The film, while well-made on a technical level, feels more like a collection of moments than a full and satisfying narrative.
Maybe my problem was that somehow I got it stuck in my head that "Intersection" was a Thriller. If I'd known it was a Weeper, I wouldn't have wept, but at least I wouldn't have been waiting for an hour for someone to pull out an ice pick.
The movie is a belated reminder of one of the unmourned genres of earlier years, the Shaggy Lover Story, in which a doomed romance is told against a backdrop of impending heartbreak. The twist at the end is supposed to send you out of the theater blowing your nose, but the people around me seemed more concerned with clearing their sinuses.
"Intersection" stars Richard Gere as an architect who is torn between two women: his wife, who is cold but uninteresting, and his lover, who is warm but uninteresting. Gere is not interesting either.
The only thing these characters have to talk about are the problems manufactured for them by the screenplay. No other conversations on any other subject amount to more than filler between crises.
Gere and his estranged wife Sally (Sharon Stone) are partners in an architectural firm. Their marriage, seen in laborious flashbacks, is a "business partnership," he complains, in which she runs the business and he has the ideas. He meets a journalist named Olivia (Lolita Davidovich), falls in love, moves out on his wife and daughter, and begins to talk about the new house he will build for himself and Olivia.
But . . . should he? Is he still attracted to Sally? He doesn't seem to know. Does he feel guilt about leaving his daughter? Sometimes. Does Olivia understand him? Yes. But, darn it all, things are so complicated! Martin Landau, his associate at work, tells him: "You have a wife and child in one place, a lover in another place . . . that's just plain messy. Keep everything under one roof. That's a basic rule of architecture." I am sure people talk like this somewhere. I don't want to go there.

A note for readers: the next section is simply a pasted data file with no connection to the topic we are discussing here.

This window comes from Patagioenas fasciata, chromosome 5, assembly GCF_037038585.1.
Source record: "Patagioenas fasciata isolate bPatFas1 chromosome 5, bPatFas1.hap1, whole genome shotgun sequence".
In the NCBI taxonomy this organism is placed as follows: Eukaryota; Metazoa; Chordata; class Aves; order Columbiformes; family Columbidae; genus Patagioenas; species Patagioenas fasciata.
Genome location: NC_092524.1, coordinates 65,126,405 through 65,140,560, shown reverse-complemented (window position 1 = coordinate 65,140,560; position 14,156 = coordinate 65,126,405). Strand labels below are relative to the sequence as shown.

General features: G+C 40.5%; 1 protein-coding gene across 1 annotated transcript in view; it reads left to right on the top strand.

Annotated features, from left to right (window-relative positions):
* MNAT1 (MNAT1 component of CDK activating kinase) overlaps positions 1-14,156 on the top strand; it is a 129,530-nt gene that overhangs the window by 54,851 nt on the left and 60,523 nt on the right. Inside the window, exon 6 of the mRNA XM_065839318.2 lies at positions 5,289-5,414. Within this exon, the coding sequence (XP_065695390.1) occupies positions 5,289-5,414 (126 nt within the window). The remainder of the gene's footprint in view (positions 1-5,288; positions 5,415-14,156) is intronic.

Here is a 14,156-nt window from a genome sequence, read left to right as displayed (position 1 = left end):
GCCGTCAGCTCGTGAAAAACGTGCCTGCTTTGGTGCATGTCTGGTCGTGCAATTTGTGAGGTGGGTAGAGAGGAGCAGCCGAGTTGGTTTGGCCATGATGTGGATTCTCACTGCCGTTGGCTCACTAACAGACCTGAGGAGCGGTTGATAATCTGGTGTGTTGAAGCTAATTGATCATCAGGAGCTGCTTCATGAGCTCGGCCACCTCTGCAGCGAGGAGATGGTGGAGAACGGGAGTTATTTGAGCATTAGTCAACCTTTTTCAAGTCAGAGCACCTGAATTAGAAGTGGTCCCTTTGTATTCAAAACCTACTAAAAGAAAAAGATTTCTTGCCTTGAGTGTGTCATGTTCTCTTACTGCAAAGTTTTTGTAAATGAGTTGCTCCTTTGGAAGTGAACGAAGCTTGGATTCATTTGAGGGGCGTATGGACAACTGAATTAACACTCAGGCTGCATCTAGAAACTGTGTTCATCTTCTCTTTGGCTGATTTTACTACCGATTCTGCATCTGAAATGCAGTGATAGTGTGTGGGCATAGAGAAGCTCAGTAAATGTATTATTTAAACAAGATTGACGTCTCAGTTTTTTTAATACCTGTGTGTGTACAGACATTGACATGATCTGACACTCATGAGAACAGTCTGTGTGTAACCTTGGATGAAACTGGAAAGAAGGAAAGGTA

I also don't want to give away the ending of the movie. That means I can't give away the beginning, either, because the whole movie is one long flashback within which are contained shorter flashbacks, all setting the stage for near-death visions. As nearly as I can tell, only about five minutes of the movie is supposed to take place in the present.
All of these observations pale by comparison to the film's central problem, which is that director Mark Rydell and writers David Rayfiel and Marshall Brickman have not given us characters of the slightest interest. Stone plays the wife like a woman with a migraine, Davidovich plays the lover like a good sport, and Gere plays the man in the middle as if life would be a lot easier if he hadn't ever met either woman.
All three people share a strange characteristic common to many Hollywood films: All of their behavior is linked directly to the plot. Unlike the people in European films, they have no lives, no ideas, no questions, no quirks, no real jobs, aside from the plot.
(Precious little architecture or journalism gets performed in this movie.) The movie isn't even very good at handling ancient staples like marital fights: Gere and Stone have a weirdly off-center, badly timed argument that leads up to the old dependable Packing A Bag And Moving Out Scene (played by him this time). It's so unconvincing we're reduced to noticing that after he grabs three unspecified items from a drawer and throws them onto the bed, the drawer is empty. Must be the drawer where he keeps his Packing A Bag clothes.
All this leads up to an O. Henry twist at the end, involving an answering machine, an unsent letter and bittersweet irony. There is a crucial scene between Davidovich and Stone that would have been child's play for experienced Weeper stars like Joan Crawford or Bette Davis. In "Intersection," it plays like an afterthought.
A video essay about Mortal Engines, as part of Scout Tafoya's ongoing video essay series on maligned masterpieces.
This is the most purely entertaining season of Stranger Things to date.
An interview with the legendary critic J. Hoberman on the release of his book Make My Day.